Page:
• identify priorities and link into other enhancement cycles wherever possible; allocating roles based upon a shared school-wide or department-wide responsibility;
  • Involve alumni as a resource (e.g. feedback) and an important point of employer contact.

What should I expect if I try this approach?

It is in the stages of setting up and negotiating placements and the early stages leading up to the start that tend to cause most difficulties (Banga and Lancaster 2013, p. 3). The greatest issues in business engagement for learning – according to Banga and Lancaster’s survey of 116 UK HEIs – include how to motivate and persuade students of the benefits of placements; preparing them for placement and getting the placement opportunity itself; and issues around working more closely with employers, in particular with SMEs (2013, p 3). Working with organisations outside of academia may require some careful negotiation around shared understandings of theory and practice and different levels of work. There may also be the issue of a lack of fit between employer and academic schedules and these issues of cost and time are likely to be inhibiting for SMEs in particular (York and Knight 2006, p. 17).

 

Where can I learn more about business engagement for learning?

The following are important documents to consult, which were produced specifically around the concept of business engagement for learning and offer many case studies and examples of good practices from HEIs across the UK:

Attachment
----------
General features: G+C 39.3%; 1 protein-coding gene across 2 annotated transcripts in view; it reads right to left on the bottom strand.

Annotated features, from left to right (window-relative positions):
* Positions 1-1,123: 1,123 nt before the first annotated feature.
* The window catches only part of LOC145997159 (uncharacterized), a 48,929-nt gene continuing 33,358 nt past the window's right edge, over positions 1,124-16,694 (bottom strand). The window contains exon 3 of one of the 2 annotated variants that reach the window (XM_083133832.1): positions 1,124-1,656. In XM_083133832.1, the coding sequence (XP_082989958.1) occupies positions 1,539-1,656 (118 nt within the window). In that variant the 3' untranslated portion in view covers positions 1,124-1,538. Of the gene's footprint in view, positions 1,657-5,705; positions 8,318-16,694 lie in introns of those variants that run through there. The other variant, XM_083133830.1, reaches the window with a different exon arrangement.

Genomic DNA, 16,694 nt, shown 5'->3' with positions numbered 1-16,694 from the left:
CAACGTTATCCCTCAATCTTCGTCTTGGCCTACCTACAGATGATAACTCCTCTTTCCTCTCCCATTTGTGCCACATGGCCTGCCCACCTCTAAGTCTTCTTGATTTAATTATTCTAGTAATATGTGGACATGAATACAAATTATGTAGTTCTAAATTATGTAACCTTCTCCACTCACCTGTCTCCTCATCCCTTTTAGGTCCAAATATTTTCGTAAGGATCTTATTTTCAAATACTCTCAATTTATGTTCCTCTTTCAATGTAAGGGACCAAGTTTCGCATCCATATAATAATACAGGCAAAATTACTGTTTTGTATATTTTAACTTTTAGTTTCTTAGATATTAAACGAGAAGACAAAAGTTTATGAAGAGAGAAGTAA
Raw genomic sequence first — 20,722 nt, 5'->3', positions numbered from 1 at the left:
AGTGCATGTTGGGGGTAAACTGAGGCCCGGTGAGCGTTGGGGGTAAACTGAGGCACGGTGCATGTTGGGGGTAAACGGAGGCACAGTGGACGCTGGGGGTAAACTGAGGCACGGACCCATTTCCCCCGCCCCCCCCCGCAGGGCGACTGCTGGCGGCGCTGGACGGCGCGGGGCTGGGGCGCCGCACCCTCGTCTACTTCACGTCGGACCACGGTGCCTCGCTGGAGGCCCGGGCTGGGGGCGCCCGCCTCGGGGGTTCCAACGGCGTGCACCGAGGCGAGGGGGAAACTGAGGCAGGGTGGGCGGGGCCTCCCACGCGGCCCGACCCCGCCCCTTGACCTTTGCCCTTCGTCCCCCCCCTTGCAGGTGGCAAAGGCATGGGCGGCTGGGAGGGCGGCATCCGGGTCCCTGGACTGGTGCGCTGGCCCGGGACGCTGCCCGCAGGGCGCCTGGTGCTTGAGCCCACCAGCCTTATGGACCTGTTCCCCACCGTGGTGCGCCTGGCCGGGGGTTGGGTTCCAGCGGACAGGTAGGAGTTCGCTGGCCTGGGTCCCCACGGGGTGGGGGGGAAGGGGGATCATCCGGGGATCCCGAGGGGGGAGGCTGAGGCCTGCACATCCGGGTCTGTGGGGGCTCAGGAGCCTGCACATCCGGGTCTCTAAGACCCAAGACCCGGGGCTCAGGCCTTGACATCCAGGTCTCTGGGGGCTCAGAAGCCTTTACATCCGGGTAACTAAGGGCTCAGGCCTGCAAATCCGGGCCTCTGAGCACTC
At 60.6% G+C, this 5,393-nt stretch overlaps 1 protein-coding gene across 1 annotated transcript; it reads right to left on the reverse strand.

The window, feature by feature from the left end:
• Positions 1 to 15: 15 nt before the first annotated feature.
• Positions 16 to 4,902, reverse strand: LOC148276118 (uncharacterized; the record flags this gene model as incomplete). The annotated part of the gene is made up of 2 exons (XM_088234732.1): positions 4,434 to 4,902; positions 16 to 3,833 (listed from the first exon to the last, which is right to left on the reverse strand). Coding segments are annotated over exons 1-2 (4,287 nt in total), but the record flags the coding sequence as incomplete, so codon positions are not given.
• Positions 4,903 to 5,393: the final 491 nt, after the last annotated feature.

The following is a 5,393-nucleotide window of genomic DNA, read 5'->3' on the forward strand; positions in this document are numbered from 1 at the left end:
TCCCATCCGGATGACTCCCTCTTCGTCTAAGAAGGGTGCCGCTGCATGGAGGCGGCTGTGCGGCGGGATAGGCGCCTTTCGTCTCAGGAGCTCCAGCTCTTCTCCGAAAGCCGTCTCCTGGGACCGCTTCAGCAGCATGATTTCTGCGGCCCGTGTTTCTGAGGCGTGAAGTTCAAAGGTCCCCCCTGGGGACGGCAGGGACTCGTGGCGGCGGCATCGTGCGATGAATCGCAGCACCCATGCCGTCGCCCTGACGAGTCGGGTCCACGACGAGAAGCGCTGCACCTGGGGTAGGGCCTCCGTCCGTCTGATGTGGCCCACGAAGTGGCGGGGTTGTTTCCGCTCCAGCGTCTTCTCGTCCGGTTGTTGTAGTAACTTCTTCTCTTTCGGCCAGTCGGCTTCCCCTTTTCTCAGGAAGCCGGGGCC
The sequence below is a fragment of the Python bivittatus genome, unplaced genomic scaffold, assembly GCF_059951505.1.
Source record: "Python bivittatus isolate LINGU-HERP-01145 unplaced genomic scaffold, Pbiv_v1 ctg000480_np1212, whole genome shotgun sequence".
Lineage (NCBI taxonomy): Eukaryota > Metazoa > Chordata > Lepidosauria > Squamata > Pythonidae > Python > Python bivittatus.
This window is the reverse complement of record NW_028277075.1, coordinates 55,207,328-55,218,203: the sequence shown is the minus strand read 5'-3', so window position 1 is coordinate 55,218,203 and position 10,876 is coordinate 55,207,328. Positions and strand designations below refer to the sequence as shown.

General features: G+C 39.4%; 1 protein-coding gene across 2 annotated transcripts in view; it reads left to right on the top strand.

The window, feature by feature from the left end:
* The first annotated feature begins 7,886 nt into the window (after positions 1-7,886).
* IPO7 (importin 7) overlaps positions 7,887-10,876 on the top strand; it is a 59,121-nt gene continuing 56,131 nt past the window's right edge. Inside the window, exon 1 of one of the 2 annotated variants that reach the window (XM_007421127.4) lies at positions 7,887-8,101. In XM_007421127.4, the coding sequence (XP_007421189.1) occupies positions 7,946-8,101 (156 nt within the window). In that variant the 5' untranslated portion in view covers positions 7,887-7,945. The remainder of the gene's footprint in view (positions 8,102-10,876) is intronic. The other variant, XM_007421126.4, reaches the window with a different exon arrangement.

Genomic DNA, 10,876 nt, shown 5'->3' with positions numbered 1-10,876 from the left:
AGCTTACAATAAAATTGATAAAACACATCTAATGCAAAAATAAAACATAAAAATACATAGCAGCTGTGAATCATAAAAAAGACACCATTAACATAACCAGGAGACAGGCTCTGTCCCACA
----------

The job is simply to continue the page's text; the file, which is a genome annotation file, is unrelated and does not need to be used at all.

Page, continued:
• CFE (2014) Forging Futures: Building Higher Level Skills through University and Employer Collaboration [Internet]. Report commissioned by UUK and UKCES. Universities UK. Available from http://www.universitiesuk.ac.uk/highereducation/Documents/2014/ForgingFutures.pdf [accessed June 2015].
  • Sterling, S. (2012) Future Fit Framework: An Introductory Guide to Teaching and Learning in HE. York: HEA.
  • Stanbury, D. (2009) Engaging Employers to Enhance Teaching and Learning: Ideas and Approaches for Work-Related and Placement Learning. Reading: University of Reading Centre for Career Management Skills.

One of the key recommended starting points is accessing the resources of the National Centre for University and Business (NCUB – http://www.ncub.co.uk/) which is an independent, not-for-profit (membership) organisation that was set up to support and promote university and business collaboration in UK. 

How else can the HEA support my professional development?

The UKPSF provides the framework for recording aspects of professional practice where Maker Culture could be included. Find out more about UKPSF.

Come to a HEA event to share your experiences with your peers – See https://www.heacademy.ac.uk/events-conferences